Salt Lake police officers say eliminating the department's Crime Analysis Unit will damage their ability to catch criminals.

Salt Lake Mayor Palmer DePaulis is recommending 3 percent budget cuts in each city department, including a $600,000 cut in the police budget. That means the Crime Analysis and Crime Prevention programs are currently earmarked for the budget ax.DePaulis will present his proposed budget to the City Council Tuesday night. The council will adopt the budget June 9.

Gordon Hoskins, city finance manager, said cuts were made to keep services status quo, despite no increases in revenue to the city's general fund. Despite eliminating the police programs, more officers will be on the street.

Detectives say they are upset at losing the analysis unit, which was honored this year by the Wasatch Front Law Enforcement Association for its outstanding contributions to criminal investigations and was praised by a recent management audit of the police department.

"Doing away with crime analysis is ludicrous," said one detective who has solved numerous cases with the help of the unit. "They're a hell of a good source of information. Crime analysis is our right hand."

The detective said he would give the unit a description of a bandit and within minutes would have a half-dozen suspects to look at.

"You give them a tattoo, a scar, a color of hair or a vehicle and they come up with a list of people we can start looking at," the detective said.

Homicide squad Sgt. Don Bell said his detectives frequently use the crime analysts' expertise and data. "They do a lot of tracking for us," said Bell, whose Homicide Task Force has spent countless hours with crime analysis.

The unit has also donated hundreds of hours and much information to a federal task force investigating a serial bomber.

But Bell said he understands the budgetary considerations that are going into the decision to cut the program.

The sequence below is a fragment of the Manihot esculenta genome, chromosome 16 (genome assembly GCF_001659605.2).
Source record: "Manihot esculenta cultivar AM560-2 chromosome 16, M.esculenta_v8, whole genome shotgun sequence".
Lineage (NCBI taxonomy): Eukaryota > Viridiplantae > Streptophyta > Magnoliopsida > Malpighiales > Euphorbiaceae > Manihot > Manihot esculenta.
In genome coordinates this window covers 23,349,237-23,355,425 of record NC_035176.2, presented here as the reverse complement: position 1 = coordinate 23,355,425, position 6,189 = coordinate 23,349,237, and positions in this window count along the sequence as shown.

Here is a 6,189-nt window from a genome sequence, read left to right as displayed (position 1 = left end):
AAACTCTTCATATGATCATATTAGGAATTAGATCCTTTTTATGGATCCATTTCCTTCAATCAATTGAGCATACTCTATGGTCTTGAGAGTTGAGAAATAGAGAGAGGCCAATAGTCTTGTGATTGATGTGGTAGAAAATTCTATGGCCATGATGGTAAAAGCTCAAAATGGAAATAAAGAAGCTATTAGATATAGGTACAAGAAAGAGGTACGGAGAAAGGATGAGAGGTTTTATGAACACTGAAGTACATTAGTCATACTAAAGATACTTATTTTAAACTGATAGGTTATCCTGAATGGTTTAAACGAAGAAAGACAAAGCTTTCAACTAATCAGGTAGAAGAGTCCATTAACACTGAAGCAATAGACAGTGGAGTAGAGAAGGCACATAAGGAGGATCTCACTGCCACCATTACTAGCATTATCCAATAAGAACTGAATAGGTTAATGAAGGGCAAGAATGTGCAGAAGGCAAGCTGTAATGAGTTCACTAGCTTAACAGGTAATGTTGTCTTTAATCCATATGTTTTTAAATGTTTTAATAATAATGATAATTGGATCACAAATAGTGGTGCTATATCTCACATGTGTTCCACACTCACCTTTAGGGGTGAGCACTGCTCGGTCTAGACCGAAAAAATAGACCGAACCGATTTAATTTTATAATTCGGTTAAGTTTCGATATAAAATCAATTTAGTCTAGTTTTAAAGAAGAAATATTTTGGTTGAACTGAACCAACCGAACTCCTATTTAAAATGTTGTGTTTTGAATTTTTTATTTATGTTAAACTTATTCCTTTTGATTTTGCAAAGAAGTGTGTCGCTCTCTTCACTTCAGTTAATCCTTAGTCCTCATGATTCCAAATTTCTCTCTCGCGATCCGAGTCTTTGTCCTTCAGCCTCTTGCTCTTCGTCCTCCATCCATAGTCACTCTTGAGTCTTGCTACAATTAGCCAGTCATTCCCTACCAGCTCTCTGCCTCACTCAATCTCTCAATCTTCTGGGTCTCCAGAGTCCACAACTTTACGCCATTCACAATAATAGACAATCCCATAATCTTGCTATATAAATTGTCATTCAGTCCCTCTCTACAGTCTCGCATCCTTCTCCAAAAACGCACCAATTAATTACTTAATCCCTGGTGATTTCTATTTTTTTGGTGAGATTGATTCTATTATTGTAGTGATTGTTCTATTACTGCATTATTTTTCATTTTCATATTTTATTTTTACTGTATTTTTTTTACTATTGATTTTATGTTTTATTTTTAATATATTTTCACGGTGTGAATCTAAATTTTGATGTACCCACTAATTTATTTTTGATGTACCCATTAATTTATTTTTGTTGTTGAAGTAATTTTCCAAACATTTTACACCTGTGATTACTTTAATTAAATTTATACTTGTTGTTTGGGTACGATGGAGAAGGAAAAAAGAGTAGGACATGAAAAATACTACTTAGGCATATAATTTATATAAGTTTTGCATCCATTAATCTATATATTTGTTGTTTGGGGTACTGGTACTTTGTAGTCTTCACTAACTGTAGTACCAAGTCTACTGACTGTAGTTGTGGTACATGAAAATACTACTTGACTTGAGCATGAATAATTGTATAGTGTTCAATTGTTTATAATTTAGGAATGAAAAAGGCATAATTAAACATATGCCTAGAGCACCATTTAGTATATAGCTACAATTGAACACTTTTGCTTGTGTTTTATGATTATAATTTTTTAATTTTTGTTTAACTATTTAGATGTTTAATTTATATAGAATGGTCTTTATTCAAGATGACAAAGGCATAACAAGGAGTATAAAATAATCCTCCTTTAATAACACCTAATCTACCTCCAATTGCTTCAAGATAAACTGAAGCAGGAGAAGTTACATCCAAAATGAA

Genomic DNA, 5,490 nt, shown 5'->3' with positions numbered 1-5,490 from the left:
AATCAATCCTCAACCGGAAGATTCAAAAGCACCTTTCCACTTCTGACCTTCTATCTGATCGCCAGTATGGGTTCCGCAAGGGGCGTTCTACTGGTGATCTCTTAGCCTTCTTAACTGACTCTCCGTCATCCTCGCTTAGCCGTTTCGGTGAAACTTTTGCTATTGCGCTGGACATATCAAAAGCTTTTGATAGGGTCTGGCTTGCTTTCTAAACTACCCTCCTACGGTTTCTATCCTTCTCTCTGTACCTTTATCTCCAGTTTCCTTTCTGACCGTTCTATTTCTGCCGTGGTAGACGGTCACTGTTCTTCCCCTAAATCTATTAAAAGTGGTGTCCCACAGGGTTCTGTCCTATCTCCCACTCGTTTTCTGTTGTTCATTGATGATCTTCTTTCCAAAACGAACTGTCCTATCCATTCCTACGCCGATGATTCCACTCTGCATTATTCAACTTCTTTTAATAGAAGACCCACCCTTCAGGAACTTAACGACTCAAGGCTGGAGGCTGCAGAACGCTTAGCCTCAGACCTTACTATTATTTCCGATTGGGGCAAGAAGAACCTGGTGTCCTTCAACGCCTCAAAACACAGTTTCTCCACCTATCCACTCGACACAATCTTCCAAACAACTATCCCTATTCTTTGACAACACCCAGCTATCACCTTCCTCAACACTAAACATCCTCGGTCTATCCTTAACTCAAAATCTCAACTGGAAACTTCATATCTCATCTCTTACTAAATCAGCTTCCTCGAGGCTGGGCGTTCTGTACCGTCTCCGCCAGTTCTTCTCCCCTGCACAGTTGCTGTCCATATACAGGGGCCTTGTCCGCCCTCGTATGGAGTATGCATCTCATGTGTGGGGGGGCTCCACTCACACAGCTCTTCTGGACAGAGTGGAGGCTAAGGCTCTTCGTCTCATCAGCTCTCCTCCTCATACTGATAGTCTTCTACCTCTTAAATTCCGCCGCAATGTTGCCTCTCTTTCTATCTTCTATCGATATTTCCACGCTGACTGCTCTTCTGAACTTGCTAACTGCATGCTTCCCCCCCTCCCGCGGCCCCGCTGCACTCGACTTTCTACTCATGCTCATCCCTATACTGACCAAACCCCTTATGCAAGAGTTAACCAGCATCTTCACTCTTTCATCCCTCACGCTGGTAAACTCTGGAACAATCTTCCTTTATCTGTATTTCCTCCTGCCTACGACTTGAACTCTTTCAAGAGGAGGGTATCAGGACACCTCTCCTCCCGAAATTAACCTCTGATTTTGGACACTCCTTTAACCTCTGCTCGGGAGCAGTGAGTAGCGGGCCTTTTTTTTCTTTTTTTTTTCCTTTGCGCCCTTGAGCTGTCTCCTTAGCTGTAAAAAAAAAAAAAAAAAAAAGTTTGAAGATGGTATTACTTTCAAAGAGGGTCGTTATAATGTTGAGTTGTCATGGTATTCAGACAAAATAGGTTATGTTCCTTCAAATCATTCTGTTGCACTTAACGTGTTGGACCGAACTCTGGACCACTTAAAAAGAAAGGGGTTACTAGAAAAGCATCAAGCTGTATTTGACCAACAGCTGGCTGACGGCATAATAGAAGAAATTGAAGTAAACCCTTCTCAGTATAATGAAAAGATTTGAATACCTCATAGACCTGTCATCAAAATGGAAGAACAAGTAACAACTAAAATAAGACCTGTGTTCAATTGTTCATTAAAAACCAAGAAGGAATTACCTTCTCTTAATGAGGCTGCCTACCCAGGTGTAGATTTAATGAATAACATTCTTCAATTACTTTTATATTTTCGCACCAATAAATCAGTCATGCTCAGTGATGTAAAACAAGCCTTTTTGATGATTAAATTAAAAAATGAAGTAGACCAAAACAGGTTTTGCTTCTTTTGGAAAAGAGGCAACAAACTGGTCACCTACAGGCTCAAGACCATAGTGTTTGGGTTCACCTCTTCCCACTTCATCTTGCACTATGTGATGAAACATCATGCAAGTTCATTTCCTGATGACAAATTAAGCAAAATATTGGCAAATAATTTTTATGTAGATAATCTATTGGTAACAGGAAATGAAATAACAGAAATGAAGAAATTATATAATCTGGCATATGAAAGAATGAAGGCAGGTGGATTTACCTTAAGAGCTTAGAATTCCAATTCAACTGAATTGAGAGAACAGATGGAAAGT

The elimination of crime analysis comes as a shock to some of the four members of the unit because of a 1986 management audit that praised the unit and suggested it be strengthened.

"The (unit) operates systems that are far superior to police departments of similar size," the auditors concluded. "However, the full capacity of the system is not achieved because of staffing. We found the current director and staff very talented, informative, enthusiastic and devoted to the goals and objectives of the department."

The audit suggested further that a planning and research section be added to the Crime Analysis Unit.

Police Chief Bud Willoughby, who retires at the end of the month, embraced the recommendations and, in his response to the audit, stated: "It is ironic that the audit team would recommend the development of a planning and research section. This department, for many years, had (such a) section, but because of budgetary constraints, over half of the section was eliminated.

"Police management determined that crime . . . analysis was much too important to eliminate, and the planning and research section was consolidated into a Crime Analysis Unit with much less manpower and resources."

City Councilman Wayne Horrocks, who worked for the Crime Prevention Unit until he took office in January, said he is opposed to the cuts. "The Crime Prevention Unit is such a cost-effective program it would be foolish to eliminate it. It would be false economy."

After the program was begun, residents reported a marked drop in burglary rates, Horrocks said.